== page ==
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New Report Finds More Than 122,000 People In Solitary Confinement In The United States

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Figures Exceed Previous Counts Because They Include All People in Solitary in Prisons and Jails for 22 or More Hours a Day, and Are Based on the Most Reliable Available Sources Washington, DC — The watchdog group Solitary Watch and the advocacy coalition Unlock the Box today released a groundbreaking joint report showing that at least 122,840 people are locked daily in solitary confinement in U.S. prisons and jails for 22 or more hours a day. Calculating Torture ( LINK ) is the first report to combine the use of solitary in local and federal jails in addition to state and federal prisons. It is based on analysis of data recently released by the federal Bureau of Justice Statistics (BJS) as well as by state prison systems that did not report to BJS, and data from a survey of local jails conducted by the Vera Institute of Justice.

USA | Former Florida Death-Row Prisoner with Innocence Claim Released Pending Outcome of Federal Appeal

Crosley Green
More than thirty years after a Florida judge sentenced him to death following an 8-4 sentencing recommendation by an all-white jury, Crosley Green has been freed.

Citing Green’s age and health risks related to continued incarceration during the pandemic, Judge Roy B. Dalton of the U.S. District Court for the Middle District of Florida on April 7, 2021, ordered Green’s immediate release while a federal appeals court considers prosecutors’ appeal of the district court’s July 2018 decision overturning his conviction.

“The Court determines that, because of the impact of the COVID-19 pandemic and the length of time to resolve Petitioner’s appeal, … Petitioner would be substantially injured since the Court has already reversed his conviction and ordered a new trial,” Dalton wrote. “Additionally, the public has a strong interest in the release of a prisoner whom the Court has found to be incarcerated in violation of the Constitution. The Court finds that the public interest weighs in favor of granting release pending appeal.”

Green was sentenced to death in 1990 for the 1989 murder of Charles “Chip” Flynn. An all-white jury convicted Green, who is Black. No physical evidence linked him to the crime, and the one witness to the crime was the victim’s ex-girlfriend, who first responders initially identified as the likely perpetrator. The two police officers who responded to the crime scene told prosecutors they believed the ex-girlfriend had killed Flynn, but prosecutors withheld their notes from Green’s defense team, denying him access to potentially exculpatory evidence. All three witnesses who testified that Green had confessed to the murder later recanted their statements, saying they had been coerced by prosecutors.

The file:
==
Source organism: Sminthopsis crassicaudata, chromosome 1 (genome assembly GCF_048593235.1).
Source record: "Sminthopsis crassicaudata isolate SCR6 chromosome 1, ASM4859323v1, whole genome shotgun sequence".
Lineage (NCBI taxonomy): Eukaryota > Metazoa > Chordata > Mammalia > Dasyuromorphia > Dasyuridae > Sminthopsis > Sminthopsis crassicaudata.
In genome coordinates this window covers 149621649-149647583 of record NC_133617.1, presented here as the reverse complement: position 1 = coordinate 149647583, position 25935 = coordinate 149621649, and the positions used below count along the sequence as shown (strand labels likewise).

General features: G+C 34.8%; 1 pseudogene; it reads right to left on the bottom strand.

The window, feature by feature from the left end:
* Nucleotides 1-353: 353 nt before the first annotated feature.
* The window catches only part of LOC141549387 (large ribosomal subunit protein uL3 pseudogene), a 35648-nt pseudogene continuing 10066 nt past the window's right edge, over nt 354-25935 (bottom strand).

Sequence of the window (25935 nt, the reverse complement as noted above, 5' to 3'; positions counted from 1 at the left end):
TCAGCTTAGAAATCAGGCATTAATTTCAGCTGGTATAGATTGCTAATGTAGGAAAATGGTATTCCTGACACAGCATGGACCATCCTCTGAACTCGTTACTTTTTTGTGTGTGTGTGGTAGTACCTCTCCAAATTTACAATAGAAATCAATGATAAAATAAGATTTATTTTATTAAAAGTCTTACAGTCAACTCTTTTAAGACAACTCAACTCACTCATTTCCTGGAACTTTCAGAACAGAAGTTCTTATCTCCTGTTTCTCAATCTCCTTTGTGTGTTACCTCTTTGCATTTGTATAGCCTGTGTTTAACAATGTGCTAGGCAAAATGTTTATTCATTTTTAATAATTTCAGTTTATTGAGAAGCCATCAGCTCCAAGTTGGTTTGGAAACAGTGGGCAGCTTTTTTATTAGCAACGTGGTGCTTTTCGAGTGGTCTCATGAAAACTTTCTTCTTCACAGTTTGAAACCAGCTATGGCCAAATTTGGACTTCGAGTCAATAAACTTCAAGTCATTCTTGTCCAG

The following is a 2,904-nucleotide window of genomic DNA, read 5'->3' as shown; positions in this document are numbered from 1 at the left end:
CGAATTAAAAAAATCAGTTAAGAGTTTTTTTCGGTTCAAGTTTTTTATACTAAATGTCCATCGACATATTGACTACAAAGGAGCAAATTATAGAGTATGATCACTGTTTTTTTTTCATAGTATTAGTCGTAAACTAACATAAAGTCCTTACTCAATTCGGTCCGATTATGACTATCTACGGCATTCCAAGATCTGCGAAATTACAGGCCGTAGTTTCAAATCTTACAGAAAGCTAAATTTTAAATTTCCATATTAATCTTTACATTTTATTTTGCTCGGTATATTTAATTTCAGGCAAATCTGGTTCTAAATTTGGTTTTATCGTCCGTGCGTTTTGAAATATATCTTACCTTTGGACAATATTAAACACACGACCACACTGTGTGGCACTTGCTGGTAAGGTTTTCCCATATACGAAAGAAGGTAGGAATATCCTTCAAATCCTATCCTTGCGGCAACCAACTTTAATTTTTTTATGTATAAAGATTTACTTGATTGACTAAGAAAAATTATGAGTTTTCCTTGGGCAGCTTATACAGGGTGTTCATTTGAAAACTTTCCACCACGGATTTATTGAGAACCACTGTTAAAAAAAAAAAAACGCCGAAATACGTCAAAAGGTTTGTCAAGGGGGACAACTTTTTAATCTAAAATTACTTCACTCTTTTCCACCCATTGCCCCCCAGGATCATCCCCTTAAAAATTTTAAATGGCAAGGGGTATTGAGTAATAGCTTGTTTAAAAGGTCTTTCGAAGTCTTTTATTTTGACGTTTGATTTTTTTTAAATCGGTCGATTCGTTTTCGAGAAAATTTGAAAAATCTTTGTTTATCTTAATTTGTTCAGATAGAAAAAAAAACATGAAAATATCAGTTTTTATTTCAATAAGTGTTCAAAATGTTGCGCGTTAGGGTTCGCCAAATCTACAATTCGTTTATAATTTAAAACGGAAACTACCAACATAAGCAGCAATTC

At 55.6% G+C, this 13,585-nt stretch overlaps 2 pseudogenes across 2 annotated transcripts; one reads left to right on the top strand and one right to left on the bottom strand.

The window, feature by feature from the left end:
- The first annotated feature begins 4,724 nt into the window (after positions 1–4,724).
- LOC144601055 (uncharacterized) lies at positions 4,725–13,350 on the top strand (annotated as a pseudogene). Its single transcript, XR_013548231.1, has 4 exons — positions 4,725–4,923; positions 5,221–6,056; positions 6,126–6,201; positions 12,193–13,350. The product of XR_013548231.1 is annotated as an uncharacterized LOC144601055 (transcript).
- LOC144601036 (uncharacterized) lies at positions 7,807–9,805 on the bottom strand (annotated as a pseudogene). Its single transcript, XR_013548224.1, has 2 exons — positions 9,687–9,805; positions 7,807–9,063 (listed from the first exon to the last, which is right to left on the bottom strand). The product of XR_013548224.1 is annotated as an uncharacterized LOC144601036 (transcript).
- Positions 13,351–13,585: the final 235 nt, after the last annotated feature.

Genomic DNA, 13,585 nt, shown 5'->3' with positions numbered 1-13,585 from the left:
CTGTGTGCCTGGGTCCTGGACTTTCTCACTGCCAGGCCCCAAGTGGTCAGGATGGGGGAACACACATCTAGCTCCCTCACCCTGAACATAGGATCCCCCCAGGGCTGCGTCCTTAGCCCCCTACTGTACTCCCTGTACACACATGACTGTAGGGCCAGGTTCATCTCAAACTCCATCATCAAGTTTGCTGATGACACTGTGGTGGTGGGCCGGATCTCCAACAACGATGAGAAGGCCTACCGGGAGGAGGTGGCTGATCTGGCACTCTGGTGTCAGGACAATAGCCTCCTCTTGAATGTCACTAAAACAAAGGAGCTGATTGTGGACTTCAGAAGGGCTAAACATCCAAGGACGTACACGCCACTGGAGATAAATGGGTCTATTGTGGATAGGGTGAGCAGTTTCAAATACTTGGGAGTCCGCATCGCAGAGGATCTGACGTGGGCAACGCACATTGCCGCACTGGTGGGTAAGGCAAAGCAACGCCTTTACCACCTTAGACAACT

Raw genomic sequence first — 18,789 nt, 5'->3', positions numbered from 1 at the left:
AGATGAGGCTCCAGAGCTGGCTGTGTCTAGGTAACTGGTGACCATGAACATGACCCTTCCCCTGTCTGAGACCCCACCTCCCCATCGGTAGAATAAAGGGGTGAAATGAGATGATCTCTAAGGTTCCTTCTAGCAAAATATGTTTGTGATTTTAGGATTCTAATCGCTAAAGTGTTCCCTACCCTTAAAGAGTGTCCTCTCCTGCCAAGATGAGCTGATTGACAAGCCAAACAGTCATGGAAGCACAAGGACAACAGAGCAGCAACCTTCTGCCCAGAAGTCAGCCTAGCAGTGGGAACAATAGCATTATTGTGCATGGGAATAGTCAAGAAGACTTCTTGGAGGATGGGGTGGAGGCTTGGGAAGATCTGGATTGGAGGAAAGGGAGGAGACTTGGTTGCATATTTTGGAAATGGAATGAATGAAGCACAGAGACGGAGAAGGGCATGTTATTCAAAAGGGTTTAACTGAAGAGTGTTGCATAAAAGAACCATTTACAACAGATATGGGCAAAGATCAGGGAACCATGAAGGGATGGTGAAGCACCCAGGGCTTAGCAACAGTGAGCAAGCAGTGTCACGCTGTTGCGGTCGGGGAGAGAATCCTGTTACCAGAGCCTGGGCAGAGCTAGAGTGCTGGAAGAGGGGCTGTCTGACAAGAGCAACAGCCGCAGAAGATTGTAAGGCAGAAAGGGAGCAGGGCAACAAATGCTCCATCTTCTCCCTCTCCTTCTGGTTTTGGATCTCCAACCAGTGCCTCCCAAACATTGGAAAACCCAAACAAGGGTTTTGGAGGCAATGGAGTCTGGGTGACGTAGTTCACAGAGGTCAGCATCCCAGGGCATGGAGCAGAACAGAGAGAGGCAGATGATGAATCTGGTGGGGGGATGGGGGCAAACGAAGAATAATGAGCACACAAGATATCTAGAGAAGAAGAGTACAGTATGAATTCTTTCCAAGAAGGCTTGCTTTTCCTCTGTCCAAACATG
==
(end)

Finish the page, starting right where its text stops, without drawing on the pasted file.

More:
In 2007, the trial court overturned Green’s death sentence, finding that trial counsel had failed to investigate court records that would have disproven the prosecution’s claim that Green had a previous conviction in New York for a crime of violence. The Florida Supreme Court upheld that ruling in 2008 and Green was resentenced to life in 2009.

His pro bono counsel from the Washington, D.C. law firm Crowell & Moring continued their efforts to overturn Green’s conviction. On July 20, 2018, Judge Dalton overturned Green’s conviction, ruling that the prosecutors’ suppression of exculpatory evidence violated due process. Florida prosecutors appealed that ruling. The U.S. Court of Appeals for the Eleventh Circuit heard argument on the case in March 2020 but has not yet issued a decision.

“After fighting to prove his innocence for more than three decades, Crosley Green is finally free and will be with his family once again,” said Keith J. Harrison, a partner at Crowell & Moring. “We are extremely grateful to Judge Roy Dalton, Jr. for granting Mr. Green’s immediate release as he awaits his ruling in the 11th Circuit Court of Appeals. There was never a shred of credible evidence that Crosley Green committed this crime. We have fought relentlessly since 2008 to prove his innocence, and we have faith that justice will prevail.”

Green’s case fits a pattern in modern Florida death-row innocence cases. From the 1970s until 2016, Florida permitted trial judges to impose death sentences despite the votes of one or more jurors in favor of a life sentence. DPIC’s February 2021 Special Report: The Innocence Epidemic reviewed the 25 Florida death-row exonerations under that statute for which the jury votes are known. In 23 of those exonerations (92%), one or more jurors had voted for life. Nearly seventy percent (16 of 23) of those wrongful capital convictions involved defendants of color.

Before his Eleventh Circuit hearing in 2020, Green said he had given up on anger. “I was an angry man when I first got to death row,” he said. “I was, I was angry. But in ’93, it hit me and from that year until now I just stay with the Lord, you know? So, I’m not angry anymore. Anytime that I can wake up and pray to the good Lord above, you know, I can’t be angry. And my days go by easily.” 

Source: deathpenaltyinfo.org, Staff, April 8, 2021


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but by the punishments that the good have inflicted." -- Oscar Wilde

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